6. The Hot Springs

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How to reach: 3 hours by bus (or 2 hours by car) from Baikal lake, and it is a start of Sayan Mountains. 

The land around Lake Baikal is alive with hot springs, particularly in the little spa town of Arshan, picturesquely situated in the foothills of the snow-peaked Eastern Sayan Mountains.  The town itself is ramshackle, but the faded grandeur of the 1920s Arshan Spa does not detract from the medicinal properties of the mildly sulphurous mineral water, bathing in which allegedly cures a multitude of ills.

7. Visit Lake Baikal in winter for those freezy sports

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How to reach:  At Lake Baikal

In Winter Lake Baikal becomes the world’s largest ice skating rink. Play winter sports on its frozen surface: from tube riding to ice skating to winter putt-putt, there’s something for everyone.

8. Dive into Lake Baikal

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How to Reach: At lake Baikal itself

There are several different dive sites at Lake Baikal, and depending on when you go, you may be able to visit more than a few of them. Ice diving often involves hours of driving, and if the maine has frozen over, it can take a few hours to reopen it.  During the summer, boat dives around the lake’s 27 islands and near the mouths of the estimated 330 rivers that feed it are possible.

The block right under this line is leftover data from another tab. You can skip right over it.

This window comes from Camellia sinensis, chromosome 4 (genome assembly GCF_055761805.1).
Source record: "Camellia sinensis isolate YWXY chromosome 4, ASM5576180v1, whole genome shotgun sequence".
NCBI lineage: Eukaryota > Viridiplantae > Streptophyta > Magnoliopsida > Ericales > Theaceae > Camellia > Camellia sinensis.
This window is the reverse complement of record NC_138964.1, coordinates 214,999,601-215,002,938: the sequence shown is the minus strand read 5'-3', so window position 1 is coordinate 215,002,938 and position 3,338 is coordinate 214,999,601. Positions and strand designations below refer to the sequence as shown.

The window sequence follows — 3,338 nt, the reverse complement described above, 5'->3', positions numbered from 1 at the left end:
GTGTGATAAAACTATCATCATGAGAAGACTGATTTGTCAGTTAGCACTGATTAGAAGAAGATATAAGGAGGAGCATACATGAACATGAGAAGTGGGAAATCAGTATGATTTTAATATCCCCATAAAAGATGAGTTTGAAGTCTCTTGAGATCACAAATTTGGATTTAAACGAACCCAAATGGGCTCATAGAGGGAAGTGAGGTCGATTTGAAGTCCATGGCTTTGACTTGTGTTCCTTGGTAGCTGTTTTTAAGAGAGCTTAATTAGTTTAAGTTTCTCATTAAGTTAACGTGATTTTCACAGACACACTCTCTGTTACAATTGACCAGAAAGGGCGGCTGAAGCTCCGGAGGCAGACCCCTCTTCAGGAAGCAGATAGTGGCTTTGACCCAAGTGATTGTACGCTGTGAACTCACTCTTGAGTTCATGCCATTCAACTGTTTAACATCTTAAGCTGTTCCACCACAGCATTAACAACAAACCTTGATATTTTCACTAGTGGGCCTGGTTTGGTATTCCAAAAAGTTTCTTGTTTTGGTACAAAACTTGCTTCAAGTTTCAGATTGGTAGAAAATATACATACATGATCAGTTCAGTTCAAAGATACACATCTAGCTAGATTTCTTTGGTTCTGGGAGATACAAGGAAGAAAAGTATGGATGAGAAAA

9. Arshan and Sayan Mountains

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How to reach: 3 hours by bus from Lake Baikal (2 hours by car)

Visit the Arshan and Sayan mountains that are surrounded by rivers, good trekking walks, good infrastructure yoga and meditation camp, and an opportunity to get acquainted with locals.

10. Explore Irkutsk

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How to reach: You will have to get down at Irkutsk to go to Lake Baikal

Irkutsk, the unofficial capital of the Baikal region, is both a modern city and excellent introduction to Siberia's past. Irkutsk Regional Museum showcases Evenk artefacts and shamanist ritual items and the main square retains a statue of Lenin. The smattering of attractive timber houses dates back to the time when the Decemberists, mutinous Russian aristocrats, were sent into exile by the Tsar. Look for the Volkonsky House Museum, the most impressive example of this architectural style.

11. Visit the Ivolginsky Datsan

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How to reach: trains and buses from Lake Baikal

See the spiritual side of Baikal Lake. Visit Ivolginsky Datson, the most important Buddhist centre in Russia. As you walk around this complex of brightly-colored temple buildings and simple monastic dwellings, keep a look out for white stupas and trees festooned with colorful prayer flags.

12. Buryatia

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How to reach: very near to Lake Baikal

The Buryat people have lived in Eastern Siberia since time immemorial, originally surviving as nomads who herded animals and lived in yurts, cylindrical tent-like dwellings covered in felt or skins. Genghis Kahn’s son Jochi conquered the Buryats in the 13th century. To this day, the Buryats are considered the northernmost Mongol group.

Covering this dramatic terrain, the area surrounding Lake Baikal can be a breathtaking experience. So this time when you visit Russia don’t forget to visit this enchanted landscape.